Even if you check the fluid level regularly, that’s not enough. You also need to have the transmission fluid and filter changed regularly. For most cars, this falls somewhere between every 30,000 to 60,000 miles (~50,000 to 85,000 km). Check your owner’s manual to see where yours falls.
If you drive in challenging conditions, such as a warm climate, hilly area, or regular stop-and-go traffic, your transmission maintenance should be performed sooner.
Most transmission professionals will flush out the system. This is better than draining it because it removes old fluid from areas that don’t drain out with gravity alone.
However some experts warn against flushing a transmission well beyond its expected life. If metal shavings and fragments are already present, flushing the system can push those into different areas and cause more problems. In those cases, draining the fluid might be better.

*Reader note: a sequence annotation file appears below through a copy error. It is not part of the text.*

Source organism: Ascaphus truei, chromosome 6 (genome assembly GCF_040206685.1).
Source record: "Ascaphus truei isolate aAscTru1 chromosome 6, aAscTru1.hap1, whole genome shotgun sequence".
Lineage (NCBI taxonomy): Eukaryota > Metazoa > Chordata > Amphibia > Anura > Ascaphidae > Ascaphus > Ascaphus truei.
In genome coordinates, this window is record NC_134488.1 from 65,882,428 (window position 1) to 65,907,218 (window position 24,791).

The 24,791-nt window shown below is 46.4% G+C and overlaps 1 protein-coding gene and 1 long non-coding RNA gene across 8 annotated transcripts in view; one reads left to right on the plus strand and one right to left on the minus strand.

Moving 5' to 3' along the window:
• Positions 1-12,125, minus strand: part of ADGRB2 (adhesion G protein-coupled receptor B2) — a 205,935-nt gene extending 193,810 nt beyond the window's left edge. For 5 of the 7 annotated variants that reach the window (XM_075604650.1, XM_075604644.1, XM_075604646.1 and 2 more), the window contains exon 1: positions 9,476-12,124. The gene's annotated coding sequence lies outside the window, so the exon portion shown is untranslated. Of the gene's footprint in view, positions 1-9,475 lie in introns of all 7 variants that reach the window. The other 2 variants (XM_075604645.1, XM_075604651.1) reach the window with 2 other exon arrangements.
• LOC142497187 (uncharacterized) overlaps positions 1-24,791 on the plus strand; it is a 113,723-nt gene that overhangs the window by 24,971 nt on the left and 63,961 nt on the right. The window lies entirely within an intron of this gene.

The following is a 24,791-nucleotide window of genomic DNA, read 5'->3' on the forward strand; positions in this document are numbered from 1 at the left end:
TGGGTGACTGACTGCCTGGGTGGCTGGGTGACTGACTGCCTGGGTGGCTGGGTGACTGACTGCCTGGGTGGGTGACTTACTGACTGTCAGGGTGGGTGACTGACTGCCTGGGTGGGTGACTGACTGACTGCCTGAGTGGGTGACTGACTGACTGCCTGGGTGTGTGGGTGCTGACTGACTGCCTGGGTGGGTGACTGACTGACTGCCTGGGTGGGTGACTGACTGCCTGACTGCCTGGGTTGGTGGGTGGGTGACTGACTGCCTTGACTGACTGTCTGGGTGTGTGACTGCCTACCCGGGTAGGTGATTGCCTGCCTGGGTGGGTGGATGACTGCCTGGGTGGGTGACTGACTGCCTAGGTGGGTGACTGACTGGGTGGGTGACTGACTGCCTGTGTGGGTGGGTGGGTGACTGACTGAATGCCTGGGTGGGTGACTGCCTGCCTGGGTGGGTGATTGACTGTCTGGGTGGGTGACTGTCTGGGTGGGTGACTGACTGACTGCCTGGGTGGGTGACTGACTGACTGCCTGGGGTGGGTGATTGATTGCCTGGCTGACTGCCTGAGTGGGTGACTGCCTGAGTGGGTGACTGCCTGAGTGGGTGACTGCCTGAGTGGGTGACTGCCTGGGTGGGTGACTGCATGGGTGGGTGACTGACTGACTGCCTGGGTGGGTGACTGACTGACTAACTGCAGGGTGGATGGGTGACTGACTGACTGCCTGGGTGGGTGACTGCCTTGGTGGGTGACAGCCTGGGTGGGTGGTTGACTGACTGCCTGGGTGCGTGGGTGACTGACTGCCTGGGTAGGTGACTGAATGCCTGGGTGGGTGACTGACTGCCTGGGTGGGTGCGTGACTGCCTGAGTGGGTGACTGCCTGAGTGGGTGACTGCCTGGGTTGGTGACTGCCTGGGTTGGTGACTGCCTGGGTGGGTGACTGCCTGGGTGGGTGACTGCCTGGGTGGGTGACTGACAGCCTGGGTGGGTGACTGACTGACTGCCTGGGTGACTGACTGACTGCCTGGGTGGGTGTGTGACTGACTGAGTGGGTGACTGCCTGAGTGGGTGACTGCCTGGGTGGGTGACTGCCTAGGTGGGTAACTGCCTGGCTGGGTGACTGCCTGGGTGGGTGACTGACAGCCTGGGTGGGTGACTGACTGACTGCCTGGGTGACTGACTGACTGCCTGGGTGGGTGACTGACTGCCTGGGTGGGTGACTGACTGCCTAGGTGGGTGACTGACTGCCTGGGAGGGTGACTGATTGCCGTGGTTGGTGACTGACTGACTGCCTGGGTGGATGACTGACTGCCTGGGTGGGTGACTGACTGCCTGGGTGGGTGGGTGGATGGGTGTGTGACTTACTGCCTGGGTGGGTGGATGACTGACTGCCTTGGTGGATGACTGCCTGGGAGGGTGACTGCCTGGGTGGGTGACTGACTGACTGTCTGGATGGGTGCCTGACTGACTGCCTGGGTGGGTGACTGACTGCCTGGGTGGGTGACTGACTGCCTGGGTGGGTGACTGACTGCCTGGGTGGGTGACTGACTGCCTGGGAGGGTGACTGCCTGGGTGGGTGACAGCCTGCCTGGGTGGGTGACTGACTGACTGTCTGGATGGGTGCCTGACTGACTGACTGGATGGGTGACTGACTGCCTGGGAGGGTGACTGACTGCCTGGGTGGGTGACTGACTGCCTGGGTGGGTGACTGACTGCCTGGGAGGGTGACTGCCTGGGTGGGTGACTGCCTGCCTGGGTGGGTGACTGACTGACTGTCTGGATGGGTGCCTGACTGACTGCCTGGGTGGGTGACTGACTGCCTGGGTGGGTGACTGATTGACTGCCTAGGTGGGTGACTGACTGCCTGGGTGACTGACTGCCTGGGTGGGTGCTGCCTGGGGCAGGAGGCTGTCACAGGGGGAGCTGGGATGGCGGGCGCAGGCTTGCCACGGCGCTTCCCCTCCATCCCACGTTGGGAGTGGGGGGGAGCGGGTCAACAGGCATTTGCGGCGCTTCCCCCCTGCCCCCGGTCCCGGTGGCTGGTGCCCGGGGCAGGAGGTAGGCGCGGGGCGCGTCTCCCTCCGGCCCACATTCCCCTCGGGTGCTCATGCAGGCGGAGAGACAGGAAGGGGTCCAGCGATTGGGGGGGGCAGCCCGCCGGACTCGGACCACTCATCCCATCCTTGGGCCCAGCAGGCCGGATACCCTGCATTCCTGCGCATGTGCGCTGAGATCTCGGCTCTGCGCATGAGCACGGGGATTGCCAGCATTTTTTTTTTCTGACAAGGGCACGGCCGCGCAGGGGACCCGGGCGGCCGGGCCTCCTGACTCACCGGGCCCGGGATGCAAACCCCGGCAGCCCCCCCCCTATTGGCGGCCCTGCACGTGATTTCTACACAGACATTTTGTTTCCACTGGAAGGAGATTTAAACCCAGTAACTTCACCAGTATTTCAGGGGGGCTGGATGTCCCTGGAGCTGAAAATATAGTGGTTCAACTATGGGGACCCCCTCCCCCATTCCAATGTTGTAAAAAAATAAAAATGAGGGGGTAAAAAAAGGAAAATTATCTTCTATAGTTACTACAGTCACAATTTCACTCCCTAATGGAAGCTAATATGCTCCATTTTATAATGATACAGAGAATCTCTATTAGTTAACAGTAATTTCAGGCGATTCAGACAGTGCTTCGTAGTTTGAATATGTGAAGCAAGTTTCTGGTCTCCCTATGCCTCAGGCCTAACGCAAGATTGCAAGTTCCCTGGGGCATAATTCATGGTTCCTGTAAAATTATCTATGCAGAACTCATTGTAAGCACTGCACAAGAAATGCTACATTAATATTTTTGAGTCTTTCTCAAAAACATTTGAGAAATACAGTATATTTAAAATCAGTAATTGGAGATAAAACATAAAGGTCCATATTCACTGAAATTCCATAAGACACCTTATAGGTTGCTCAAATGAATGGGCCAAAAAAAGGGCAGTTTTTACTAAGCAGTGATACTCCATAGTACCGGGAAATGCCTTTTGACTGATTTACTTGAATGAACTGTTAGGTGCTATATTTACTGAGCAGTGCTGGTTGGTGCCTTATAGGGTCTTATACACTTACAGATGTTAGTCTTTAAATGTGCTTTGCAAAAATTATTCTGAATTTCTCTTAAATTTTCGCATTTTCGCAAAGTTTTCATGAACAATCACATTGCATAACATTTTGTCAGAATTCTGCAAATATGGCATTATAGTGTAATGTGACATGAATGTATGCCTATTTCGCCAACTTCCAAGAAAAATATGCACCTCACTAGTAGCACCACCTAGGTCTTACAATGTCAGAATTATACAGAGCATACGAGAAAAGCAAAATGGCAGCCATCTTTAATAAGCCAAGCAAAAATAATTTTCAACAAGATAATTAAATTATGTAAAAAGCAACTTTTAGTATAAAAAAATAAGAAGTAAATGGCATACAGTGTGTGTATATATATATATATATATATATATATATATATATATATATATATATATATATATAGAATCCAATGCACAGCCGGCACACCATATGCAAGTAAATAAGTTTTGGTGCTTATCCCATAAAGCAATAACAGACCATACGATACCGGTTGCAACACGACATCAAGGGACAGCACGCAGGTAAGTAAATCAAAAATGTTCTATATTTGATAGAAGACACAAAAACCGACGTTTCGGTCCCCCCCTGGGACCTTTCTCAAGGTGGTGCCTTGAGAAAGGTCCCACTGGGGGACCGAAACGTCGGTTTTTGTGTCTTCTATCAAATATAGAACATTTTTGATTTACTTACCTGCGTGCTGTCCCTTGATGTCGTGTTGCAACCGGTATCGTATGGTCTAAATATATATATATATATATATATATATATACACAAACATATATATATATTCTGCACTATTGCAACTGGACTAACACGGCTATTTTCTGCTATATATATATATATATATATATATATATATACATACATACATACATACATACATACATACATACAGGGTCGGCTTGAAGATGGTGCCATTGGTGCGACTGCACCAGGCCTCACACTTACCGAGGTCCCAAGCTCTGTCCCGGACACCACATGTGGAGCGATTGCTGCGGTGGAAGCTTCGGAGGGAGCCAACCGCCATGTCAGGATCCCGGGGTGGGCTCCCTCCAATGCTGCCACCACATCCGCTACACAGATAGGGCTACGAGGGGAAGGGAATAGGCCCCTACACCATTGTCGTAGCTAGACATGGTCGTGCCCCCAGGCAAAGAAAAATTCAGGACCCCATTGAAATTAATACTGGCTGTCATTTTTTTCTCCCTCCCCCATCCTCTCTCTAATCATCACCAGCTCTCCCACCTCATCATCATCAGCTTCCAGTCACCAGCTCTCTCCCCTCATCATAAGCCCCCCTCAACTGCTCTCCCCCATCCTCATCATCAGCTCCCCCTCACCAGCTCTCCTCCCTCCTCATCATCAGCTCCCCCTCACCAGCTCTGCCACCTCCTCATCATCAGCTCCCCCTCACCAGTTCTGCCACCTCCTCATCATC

The engineers who designed your car, its engine, and its transmission put in a lot of effort to ensure it can shed the heat as needed. But they can’t account for everything.
If you’re driving through an exceptionally grueling road, such as a long, steep mountain climb or an extended drive in extremely hot temperatures, simply pulling over and letting your car rest can do wonders.
We’re all tight on time, so this can be difficult to squeeze in. But if a 10-minute stop cools down your transmission and avoids a 3-day transmission repair, you’re still coming out on top.
If you drive in a mountainous area or regularly tow or haul heavy loads, beefing up your transmission’s cooling capabilities can be worthwhile. Installing a deeper transmission pan is one of the cheapest and easiest ways.